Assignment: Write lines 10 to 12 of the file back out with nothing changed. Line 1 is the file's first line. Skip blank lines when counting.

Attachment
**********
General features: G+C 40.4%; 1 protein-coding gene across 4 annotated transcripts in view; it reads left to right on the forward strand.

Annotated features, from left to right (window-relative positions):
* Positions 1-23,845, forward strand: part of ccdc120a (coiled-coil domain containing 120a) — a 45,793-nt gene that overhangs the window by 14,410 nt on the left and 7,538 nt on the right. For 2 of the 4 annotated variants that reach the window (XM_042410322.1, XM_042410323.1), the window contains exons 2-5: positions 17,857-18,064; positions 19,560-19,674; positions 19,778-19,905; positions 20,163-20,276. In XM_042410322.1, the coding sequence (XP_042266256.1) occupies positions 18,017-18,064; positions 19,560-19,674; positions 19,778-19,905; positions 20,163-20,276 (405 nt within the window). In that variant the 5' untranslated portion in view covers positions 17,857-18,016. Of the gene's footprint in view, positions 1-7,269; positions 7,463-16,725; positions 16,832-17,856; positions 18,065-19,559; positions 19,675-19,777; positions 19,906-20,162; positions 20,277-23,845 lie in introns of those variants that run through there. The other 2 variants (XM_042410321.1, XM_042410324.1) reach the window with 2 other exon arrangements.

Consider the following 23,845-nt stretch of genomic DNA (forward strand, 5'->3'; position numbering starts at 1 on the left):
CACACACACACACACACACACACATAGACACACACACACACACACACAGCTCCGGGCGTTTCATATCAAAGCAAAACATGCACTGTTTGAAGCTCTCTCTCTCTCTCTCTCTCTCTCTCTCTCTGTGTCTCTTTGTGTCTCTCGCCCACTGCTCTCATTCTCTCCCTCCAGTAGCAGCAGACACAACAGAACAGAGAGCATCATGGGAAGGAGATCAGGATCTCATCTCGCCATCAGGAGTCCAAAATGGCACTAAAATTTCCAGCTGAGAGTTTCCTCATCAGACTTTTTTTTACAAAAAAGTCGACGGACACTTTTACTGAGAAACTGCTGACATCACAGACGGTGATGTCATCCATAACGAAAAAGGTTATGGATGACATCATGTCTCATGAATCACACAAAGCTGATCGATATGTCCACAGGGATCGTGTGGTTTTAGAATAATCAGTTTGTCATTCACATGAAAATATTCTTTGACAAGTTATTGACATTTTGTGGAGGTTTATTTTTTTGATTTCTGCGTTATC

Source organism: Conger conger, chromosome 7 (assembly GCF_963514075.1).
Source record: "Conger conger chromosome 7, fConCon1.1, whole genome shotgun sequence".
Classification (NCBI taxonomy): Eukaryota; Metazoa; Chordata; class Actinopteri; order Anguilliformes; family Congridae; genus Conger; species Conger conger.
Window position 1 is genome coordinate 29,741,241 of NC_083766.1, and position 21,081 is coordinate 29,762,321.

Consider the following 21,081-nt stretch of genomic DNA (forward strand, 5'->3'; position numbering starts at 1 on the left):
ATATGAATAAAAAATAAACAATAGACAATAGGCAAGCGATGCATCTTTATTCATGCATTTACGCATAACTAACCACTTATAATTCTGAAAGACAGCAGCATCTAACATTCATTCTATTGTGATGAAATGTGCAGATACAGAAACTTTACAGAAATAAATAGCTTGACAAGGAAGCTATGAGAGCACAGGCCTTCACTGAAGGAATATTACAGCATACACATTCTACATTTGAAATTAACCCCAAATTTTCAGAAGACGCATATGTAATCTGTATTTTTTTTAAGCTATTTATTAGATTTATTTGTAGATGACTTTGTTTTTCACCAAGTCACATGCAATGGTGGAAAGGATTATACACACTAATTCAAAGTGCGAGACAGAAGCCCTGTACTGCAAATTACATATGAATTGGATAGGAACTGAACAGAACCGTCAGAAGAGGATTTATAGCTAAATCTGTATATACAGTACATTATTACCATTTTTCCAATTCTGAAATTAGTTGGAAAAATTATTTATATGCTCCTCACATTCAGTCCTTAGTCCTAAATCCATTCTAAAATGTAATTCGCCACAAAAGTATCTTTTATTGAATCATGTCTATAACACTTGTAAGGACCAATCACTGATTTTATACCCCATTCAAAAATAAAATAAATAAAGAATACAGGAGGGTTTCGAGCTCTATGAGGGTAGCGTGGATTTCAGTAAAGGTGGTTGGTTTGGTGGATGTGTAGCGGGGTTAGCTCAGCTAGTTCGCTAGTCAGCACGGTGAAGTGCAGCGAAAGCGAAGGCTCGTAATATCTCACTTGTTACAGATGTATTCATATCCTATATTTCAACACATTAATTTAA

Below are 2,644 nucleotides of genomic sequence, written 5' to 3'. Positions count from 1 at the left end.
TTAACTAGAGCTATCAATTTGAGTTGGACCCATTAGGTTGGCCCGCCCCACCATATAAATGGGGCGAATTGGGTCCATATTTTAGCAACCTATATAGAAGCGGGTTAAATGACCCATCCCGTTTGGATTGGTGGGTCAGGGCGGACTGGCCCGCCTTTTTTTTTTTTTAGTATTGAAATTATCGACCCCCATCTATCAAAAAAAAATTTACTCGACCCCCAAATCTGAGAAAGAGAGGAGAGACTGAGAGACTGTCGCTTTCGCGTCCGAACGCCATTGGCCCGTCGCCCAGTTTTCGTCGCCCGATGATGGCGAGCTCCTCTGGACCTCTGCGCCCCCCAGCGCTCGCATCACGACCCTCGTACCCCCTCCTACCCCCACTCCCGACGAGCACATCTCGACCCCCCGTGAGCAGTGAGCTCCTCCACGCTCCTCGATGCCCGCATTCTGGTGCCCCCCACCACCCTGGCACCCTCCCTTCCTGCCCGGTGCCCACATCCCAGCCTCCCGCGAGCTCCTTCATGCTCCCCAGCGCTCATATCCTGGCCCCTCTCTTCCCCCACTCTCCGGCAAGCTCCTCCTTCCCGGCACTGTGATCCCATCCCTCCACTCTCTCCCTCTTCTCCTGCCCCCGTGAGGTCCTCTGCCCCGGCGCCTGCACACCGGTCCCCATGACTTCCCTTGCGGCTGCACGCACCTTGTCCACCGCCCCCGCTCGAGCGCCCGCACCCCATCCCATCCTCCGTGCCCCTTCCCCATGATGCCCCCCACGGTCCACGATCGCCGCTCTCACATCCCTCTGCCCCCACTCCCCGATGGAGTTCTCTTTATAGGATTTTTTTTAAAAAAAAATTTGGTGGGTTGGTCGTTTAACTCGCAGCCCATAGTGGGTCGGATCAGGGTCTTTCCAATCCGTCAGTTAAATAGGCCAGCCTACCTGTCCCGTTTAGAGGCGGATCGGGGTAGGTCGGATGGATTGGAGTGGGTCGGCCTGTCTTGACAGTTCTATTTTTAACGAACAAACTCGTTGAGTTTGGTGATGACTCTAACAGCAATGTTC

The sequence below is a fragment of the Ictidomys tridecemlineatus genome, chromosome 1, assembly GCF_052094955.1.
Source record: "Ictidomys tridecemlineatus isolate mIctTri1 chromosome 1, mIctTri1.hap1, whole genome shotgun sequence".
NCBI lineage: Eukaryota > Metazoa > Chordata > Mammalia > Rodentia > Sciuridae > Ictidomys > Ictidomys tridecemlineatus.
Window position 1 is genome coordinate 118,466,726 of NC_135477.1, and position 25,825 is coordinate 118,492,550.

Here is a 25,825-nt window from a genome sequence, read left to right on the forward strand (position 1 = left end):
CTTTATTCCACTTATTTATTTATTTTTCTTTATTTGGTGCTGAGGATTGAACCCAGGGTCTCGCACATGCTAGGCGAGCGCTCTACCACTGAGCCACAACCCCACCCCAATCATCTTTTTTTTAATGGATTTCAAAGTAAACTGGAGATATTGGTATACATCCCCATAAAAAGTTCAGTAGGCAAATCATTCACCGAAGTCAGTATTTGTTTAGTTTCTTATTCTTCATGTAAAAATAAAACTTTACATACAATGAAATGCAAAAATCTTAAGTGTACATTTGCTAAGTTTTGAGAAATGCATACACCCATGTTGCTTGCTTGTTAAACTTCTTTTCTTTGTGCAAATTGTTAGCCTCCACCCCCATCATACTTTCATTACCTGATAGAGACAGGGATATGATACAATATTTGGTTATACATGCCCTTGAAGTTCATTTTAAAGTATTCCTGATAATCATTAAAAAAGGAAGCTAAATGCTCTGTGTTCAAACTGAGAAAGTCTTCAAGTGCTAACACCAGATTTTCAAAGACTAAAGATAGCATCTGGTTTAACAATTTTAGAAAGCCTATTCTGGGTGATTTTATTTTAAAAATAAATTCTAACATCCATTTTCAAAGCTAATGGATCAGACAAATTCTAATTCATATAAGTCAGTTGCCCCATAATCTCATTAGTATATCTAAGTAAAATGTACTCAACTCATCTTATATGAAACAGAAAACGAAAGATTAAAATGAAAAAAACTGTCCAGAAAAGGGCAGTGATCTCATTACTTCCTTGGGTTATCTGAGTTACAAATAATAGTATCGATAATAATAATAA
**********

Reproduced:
Consider the following 21,081-nt stretch of genomic DNA (forward strand, 5'->3'; position numbering starts at 1 on the left):
ATATGAATAAAAAATAAACAATAGACAATAGGCAAGCGATGCATCTTTATTCATGCATTTACGCATAACTAACCACTTATAATTCTGAAAGACAGCAGCATCTAACATTCATTCTATTGTGATGAAATGTGCAGATACAGAAACTTTACAGAAATAAATAGCTTGACAAGGAAGCTATGAGAGCACAGGCCTTCACTGAAGGAATATTACAGCATACACATTCTACATTTGAAATTAACCCCAAATTTTCAGAAGACGCATATGTAATCTGTATTTTTTTTAAGCTATTTATTAGATTTATTTGTAGATGACTTTGTTTTTCACCAAGTCACATGCAATGGTGGAAAGGATTATACACACTAATTCAAAGTGCGAGACAGAAGCCCTGTACTGCAAATTACATATGAATTGGATAGGAACTGAACAGAACCGTCAGAAGAGGATTTATAGCTAAATCTGTATATACAGTACATTATTACCATTTTTCCAATTCTGAAATTAGTTGGAAAAATTATTTATATGCTCCTCACATTCAGTCCTTAGTCCTAAATCCATTCTAAAATGTAATTCGCCACAAAAGTATCTTTTATTGAATCATGTCTATAACACTTGTAAGGACCAATCACTGATTTTATACCCCATTCAAAAATAAAATAAATAAAGAATACAGGAGGGTTTCGAGCTCTATGAGGGTAGCGTGGATTTCAGTAAAGGTGGTTGGTTTGGTGGATGTGTAGCGGGGTTAGCTCAGCTAGTTCGCTAGTCAGCACGGTGAAGTGCAGCGAAAGCGAAGGCTCGTAATATCTCACTTGTTACAGATGTATTCATATCCTATATTTCAACACATTAATTTAA

Below are 2,644 nucleotides of genomic sequence, written 5' to 3'. Positions count from 1 at the left end.